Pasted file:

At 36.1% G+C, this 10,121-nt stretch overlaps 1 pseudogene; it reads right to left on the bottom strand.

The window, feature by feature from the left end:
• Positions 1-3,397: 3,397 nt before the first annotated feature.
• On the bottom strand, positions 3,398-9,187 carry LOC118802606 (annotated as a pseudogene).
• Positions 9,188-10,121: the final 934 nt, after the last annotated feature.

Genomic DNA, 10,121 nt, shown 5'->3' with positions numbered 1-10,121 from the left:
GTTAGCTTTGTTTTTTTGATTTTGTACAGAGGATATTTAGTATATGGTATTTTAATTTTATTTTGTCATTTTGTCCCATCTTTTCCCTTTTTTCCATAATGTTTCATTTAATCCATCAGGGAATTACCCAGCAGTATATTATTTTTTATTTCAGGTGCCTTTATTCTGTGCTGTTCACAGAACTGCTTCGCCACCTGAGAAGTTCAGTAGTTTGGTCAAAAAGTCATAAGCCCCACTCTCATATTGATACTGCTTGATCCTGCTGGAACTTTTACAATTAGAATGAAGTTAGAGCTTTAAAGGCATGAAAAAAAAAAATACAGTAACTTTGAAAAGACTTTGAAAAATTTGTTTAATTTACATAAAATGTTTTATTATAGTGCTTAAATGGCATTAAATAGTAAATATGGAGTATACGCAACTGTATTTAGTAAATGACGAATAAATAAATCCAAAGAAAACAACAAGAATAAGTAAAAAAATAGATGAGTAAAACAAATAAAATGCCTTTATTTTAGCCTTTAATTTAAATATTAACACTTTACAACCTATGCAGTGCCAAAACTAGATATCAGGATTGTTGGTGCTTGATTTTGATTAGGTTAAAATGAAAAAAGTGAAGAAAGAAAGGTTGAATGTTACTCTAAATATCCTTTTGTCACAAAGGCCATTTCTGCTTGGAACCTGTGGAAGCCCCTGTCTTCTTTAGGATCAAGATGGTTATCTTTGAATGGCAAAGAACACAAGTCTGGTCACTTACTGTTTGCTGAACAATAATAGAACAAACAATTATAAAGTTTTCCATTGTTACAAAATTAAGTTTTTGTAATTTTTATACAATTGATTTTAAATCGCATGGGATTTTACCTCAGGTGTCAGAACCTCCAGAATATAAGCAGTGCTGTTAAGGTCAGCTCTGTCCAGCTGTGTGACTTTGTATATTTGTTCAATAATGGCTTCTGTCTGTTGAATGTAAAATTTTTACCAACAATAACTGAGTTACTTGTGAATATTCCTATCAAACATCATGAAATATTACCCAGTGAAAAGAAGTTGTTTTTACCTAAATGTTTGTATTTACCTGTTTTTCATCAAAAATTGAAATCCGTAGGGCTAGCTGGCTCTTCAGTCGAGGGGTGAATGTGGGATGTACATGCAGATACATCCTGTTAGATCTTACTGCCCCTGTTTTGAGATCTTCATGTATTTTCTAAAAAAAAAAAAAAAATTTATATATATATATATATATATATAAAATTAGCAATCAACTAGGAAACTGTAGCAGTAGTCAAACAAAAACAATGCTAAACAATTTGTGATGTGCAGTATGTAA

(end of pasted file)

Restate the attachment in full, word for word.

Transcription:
At 36.1% G+C, this 10,121-nt stretch overlaps 1 pseudogene; it reads right to left on the bottom strand.

The window, feature by feature from the left end:
• Positions 1-3,397: 3,397 nt before the first annotated feature.
• On the bottom strand, positions 3,398-9,187 carry LOC118802606 (annotated as a pseudogene).
• Positions 9,188-10,121: the final 934 nt, after the last annotated feature.

Genomic DNA, 10,121 nt, shown 5'->3' with positions numbered 1-10,121 from the left:
GTTAGCTTTGTTTTTTTGATTTTGTACAGAGGATATTTAGTATATGGTATTTTAATTTTATTTTGTCATTTTGTCCCATCTTTTCCCTTTTTTCCATAATGTTTCATTTAATCCATCAGGGAATTACCCAGCAGTATATTATTTTTTATTTCAGGTGCCTTTATTCTGTGCTGTTCACAGAACTGCTTCGCCACCTGAGAAGTTCAGTAGTTTGGTCAAAAAGTCATAAGCCCCACTCTCATATTGATACTGCTTGATCCTGCTGGAACTTTTACAATTAGAATGAAGTTAGAGCTTTAAAGGCATGAAAAAAAAAAATACAGTAACTTTGAAAAGACTTTGAAAAATTTGTTTAATTTACATAAAATGTTTTATTATAGTGCTTAAATGGCATTAAATAGTAAATATGGAGTATACGCAACTGTATTTAGTAAATGACGAATAAATAAATCCAAAGAAAACAACAAGAATAAGTAAAAAAATAGATGAGTAAAACAAATAAAATGCCTTTATTTTAGCCTTTAATTTAAATATTAACACTTTACAACCTATGCAGTGCCAAAACTAGATATCAGGATTGTTGGTGCTTGATTTTGATTAGGTTAAAATGAAAAAAGTGAAGAAAGAAAGGTTGAATGTTACTCTAAATATCCTTTTGTCACAAAGGCCATTTCTGCTTGGAACCTGTGGAAGCCCCTGTCTTCTTTAGGATCAAGATGGTTATCTTTGAATGGCAAAGAACACAAGTCTGGTCACTTACTGTTTGCTGAACAATAATAGAACAAACAATTATAAAGTTTTCCATTGTTACAAAATTAAGTTTTTGTAATTTTTATACAATTGATTTTAAATCGCATGGGATTTTACCTCAGGTGTCAGAACCTCCAGAATATAAGCAGTGCTGTTAAGGTCAGCTCTGTCCAGCTGTGTGACTTTGTATATTTGTTCAATAATGGCTTCTGTCTGTTGAATGTAAAATTTTTACCAACAATAACTGAGTTACTTGTGAATATTCCTATCAAACATCATGAAATATTACCCAGTGAAAAGAAGTTGTTTTTACCTAAATGTTTGTATTTACCTGTTTTTCATCAAAAATTGAAATCCGTAGGGCTAGCTGGCTCTTCAGTCGAGGGGTGAATGTGGGATGTACATGCAGATACATCCTGTTAGATCTTACTGCCCCTGTTTTGAGATCTTCATGTATTTTCTAAAAAAAAAAAAAAAATTTATATATATATATATATATATATAAAATTAGCAATCAACTAGGAAACTGTAGCAGTAGTCAAACAAAAACAATGCTAAACAATTTGTGATGTGCAGTATGTAA